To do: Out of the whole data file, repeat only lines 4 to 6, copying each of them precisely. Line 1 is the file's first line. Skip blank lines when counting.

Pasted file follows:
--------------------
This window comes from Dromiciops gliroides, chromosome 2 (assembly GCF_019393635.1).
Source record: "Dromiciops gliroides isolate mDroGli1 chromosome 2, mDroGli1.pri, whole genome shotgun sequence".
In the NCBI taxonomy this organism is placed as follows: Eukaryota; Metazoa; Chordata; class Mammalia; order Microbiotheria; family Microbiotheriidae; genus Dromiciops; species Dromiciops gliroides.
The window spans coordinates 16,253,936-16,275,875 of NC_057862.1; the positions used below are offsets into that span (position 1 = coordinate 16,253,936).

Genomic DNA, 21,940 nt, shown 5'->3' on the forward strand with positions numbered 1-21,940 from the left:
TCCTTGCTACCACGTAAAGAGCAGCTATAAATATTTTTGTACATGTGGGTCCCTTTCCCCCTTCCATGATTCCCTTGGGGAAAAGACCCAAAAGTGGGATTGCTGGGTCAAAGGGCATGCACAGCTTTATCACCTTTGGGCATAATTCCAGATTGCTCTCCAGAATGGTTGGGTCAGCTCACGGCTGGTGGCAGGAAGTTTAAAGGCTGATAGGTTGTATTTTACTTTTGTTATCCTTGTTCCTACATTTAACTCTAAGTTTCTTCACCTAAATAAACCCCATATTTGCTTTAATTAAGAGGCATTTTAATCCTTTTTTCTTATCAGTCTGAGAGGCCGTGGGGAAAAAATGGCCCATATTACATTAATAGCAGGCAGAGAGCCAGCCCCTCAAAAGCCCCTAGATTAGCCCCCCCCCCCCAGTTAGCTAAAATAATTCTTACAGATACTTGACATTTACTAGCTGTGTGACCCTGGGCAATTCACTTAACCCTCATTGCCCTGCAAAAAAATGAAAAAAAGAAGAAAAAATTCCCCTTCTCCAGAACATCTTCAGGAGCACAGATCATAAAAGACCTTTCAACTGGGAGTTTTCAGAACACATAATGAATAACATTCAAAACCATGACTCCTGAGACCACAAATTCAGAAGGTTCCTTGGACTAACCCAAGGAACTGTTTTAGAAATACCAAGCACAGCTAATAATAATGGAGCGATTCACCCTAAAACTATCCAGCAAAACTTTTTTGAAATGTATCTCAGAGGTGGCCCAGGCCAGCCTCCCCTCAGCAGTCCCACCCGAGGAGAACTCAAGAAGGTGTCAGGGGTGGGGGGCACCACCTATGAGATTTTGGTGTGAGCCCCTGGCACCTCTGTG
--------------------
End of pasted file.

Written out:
The window spans coordinates 16,253,936-16,275,875 of NC_057862.1; the positions used below are offsets into that span (position 1 = coordinate 16,253,936).

Genomic DNA, 21,940 nt, shown 5'->3' on the forward strand with positions numbered 1-21,940 from the left:
TCCTTGCTACCACGTAAAGAGCAGCTATAAATATTTTTGTACATGTGGGTCCCTTTCCCCCTTCCATGATTCCCTTGGGGAAAAGACCCAAAAGTGGGATTGCTGGGTCAAAGGGCATGCACAGCTTTATCACCTTTGGGCATAATTCCAGATTGCTCTCCAGAATGGTTGGGTCAGCTCACGGCTGGTGGCAGGAAGTTTAAAGGCTGATAGGTTGTATTTTACTTTTGTTATCCTTGTTCCTACATTTAACTCTAAGTTTCTTCACCTAAATAAACCCCATATTTGCTTTAATTAAGAGGCATTTTAATCCTTTTTTCTTATCAGTCTGAGAGGCCGTGGGGAAAAAATGGCCCATATTACATTAATAGCAGGCAGAGAGCCAGCCCCTCAAAAGCCCCTAGATTAGCCCCCCCCCCCCAGTTAGCTAAAATAATTCTTACAGATACTTGACATTTACTAGCTGTGTGACCCTGGGCAATTCACTTAACCCTCATTGCCCTGCAAAAAAATGAAAAAAAGAAGAAAAAATTCCCCTTCTCCAGAACATCTTCAGGAGCACAGATCATAAAAGACCTTTCAACTGGGAGTTTTCAGAACACATAATGAATAACATTCAAAACCATGACTCCTGAGACCACAAATTCAGAAGGTTCCTTGGACTAACCCAAGGAACTGTTTTAGAAATACCAAGCACAGCTAATAATAATGGAGCGATTCACCCTAAAACTATCCAGCAAAACTTTTTTGAAATGTATCTCAGAGGTGGCCCAGGCCAGCCTCCCCTCAGCAGTCCCACCCGAGGAGAACTCAAGAAGGTGTCAGGGGTGGGGGGCACCACCTATGAGATTTTGGTGTGAGCCCCTGGCACCTCTGTG